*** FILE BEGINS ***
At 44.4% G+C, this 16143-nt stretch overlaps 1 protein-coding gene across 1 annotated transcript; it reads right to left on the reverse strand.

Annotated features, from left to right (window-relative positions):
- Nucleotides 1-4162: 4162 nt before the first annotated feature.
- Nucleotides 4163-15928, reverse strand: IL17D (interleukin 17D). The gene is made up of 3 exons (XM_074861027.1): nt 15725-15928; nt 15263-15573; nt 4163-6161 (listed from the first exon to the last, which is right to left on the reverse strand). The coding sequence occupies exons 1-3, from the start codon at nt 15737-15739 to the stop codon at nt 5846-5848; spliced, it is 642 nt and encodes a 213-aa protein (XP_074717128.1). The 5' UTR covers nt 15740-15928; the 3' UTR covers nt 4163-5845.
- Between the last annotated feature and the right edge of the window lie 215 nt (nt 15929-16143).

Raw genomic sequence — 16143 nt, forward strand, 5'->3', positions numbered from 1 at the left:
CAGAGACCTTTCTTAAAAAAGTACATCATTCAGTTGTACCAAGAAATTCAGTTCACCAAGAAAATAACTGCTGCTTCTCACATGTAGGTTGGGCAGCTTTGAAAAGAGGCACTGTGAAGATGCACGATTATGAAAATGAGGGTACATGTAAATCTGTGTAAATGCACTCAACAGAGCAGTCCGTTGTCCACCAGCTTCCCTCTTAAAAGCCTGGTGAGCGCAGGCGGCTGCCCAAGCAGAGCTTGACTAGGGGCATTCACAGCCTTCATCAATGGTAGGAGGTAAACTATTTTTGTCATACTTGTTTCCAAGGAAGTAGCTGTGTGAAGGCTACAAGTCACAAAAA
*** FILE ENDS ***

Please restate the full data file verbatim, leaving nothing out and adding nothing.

At 44.4% G+C, this 16143-nt stretch overlaps 1 protein-coding gene across 1 annotated transcript; it reads right to left on the reverse strand.

Annotated features, from left to right (window-relative positions):
- Nucleotides 1-4162: 4162 nt before the first annotated feature.
- Nucleotides 4163-15928, reverse strand: IL17D (interleukin 17D). The gene is made up of 3 exons (XM_074861027.1): nt 15725-15928; nt 15263-15573; nt 4163-6161 (listed from the first exon to the last, which is right to left on the reverse strand). The coding sequence occupies exons 1-3, from the start codon at nt 15737-15739 to the stop codon at nt 5846-5848; spliced, it is 642 nt and encodes a 213-aa protein (XP_074717128.1). The 5' UTR covers nt 15740-15928; the 3' UTR covers nt 4163-5845.
- Between the last annotated feature and the right edge of the window lie 215 nt (nt 15929-16143).

Raw genomic sequence — 16143 nt, forward strand, 5'->3', positions numbered from 1 at the left:
CAGAGACCTTTCTTAAAAAAGTACATCATTCAGTTGTACCAAGAAATTCAGTTCACCAAGAAAATAACTGCTGCTTCTCACATGTAGGTTGGGCAGCTTTGAAAAGAGGCACTGTGAAGATGCACGATTATGAAAATGAGGGTACATGTAAATCTGTGTAAATGCACTCAACAGAGCAGTCCGTTGTCCACCAGCTTCCCTCTTAAAAGCCTGGTGAGCGCAGGCGGCTGCCCAAGCAGAGCTTGACTAGGGGCATTCACAGCCTTCATCAATGGTAGGAGGTAAACTATTTTTGTCATACTTGTTTCCAAGGAAGTAGCTGTGTGAAGGCTACAAGTCACAAAAA